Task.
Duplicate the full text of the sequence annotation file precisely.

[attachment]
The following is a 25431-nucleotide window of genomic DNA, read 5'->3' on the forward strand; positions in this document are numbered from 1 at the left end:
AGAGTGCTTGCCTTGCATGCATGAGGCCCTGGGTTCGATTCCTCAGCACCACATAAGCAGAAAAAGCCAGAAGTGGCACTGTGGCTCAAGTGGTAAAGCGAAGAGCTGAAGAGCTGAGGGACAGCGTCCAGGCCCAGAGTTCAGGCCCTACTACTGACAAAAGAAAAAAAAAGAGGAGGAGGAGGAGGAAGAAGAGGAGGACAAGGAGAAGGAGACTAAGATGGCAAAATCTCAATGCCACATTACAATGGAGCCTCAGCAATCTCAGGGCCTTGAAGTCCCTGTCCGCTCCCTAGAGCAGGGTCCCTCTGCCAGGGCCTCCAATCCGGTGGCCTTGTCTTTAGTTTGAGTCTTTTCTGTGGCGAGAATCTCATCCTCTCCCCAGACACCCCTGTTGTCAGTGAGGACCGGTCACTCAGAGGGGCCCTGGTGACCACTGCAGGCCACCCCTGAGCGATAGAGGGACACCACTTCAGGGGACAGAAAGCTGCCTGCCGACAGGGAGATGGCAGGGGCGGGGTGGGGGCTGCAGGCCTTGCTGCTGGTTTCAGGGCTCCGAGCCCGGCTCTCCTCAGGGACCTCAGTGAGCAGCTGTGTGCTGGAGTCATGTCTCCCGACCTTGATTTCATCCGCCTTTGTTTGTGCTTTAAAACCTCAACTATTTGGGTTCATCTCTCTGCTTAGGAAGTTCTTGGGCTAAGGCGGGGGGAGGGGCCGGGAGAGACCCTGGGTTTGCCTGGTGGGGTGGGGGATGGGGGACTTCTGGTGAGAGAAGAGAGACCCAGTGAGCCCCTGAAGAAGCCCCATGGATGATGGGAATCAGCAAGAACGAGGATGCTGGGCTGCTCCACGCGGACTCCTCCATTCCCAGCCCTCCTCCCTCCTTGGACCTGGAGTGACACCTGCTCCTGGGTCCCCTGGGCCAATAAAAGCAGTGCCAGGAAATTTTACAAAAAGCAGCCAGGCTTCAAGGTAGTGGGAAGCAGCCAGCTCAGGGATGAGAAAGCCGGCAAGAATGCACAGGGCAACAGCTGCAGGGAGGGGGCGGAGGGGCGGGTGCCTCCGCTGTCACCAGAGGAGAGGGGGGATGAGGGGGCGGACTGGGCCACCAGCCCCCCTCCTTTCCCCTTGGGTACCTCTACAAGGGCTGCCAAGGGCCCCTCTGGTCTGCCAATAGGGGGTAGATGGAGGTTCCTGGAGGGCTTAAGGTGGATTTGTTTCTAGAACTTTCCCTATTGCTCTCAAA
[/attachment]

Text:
The following is a 25431-nucleotide window of genomic DNA, read 5'->3' on the forward strand; positions in this document are numbered from 1 at the left end:
AGAGTGCTTGCCTTGCATGCATGAGGCCCTGGGTTCGATTCCTCAGCACCACATAAGCAGAAAAAGCCAGAAGTGGCACTGTGGCTCAAGTGGTAAAGCGAAGAGCTGAAGAGCTGAGGGACAGCGTCCAGGCCCAGAGTTCAGGCCCTACTACTGACAAAAGAAAAAAAAAGAGGAGGAGGAGGAGGAAGAAGAGGAGGACAAGGAGAAGGAGACTAAGATGGCAAAATCTCAATGCCACATTACAATGGAGCCTCAGCAATCTCAGGGCCTTGAAGTCCCTGTCCGCTCCCTAGAGCAGGGTCCCTCTGCCAGGGCCTCCAATCCGGTGGCCTTGTCTTTAGTTTGAGTCTTTTCTGTGGCGAGAATCTCATCCTCTCCCCAGACACCCCTGTTGTCAGTGAGGACCGGTCACTCAGAGGGGCCCTGGTGACCACTGCAGGCCACCCCTGAGCGATAGAGGGACACCACTTCAGGGGACAGAAAGCTGCCTGCCGACAGGGAGATGGCAGGGGCGGGGTGGGGGCTGCAGGCCTTGCTGCTGGTTTCAGGGCTCCGAGCCCGGCTCTCCTCAGGGACCTCAGTGAGCAGCTGTGTGCTGGAGTCATGTCTCCCGACCTTGATTTCATCCGCCTTTGTTTGTGCTTTAAAACCTCAACTATTTGGGTTCATCTCTCTGCTTAGGAAGTTCTTGGGCTAAGGCGGGGGGAGGGGCCGGGAGAGACCCTGGGTTTGCCTGGTGGGGTGGGGGATGGGGGACTTCTGGTGAGAGAAGAGAGACCCAGTGAGCCCCTGAAGAAGCCCCATGGATGATGGGAATCAGCAAGAACGAGGATGCTGGGCTGCTCCACGCGGACTCCTCCATTCCCAGCCCTCCTCCCTCCTTGGACCTGGAGTGACACCTGCTCCTGGGTCCCCTGGGCCAATAAAAGCAGTGCCAGGAAATTTTACAAAAAGCAGCCAGGCTTCAAGGTAGTGGGAAGCAGCCAGCTCAGGGATGAGAAAGCCGGCAAGAATGCACAGGGCAACAGCTGCAGGGAGGGGGCGGAGGGGCGGGTGCCTCCGCTGTCACCAGAGGAGAGGGGGGATGAGGGGGCGGACTGGGCCACCAGCCCCCCTCCTTTCCCCTTGGGTACCTCTACAAGGGCTGCCAAGGGCCCCTCTGGTCTGCCAATAGGGGGTAGATGGAGGTTCCTGGAGGGCTTAAGGTGGATTTGTTTCTAGAACTTTCCCTATTGCTCTCAAA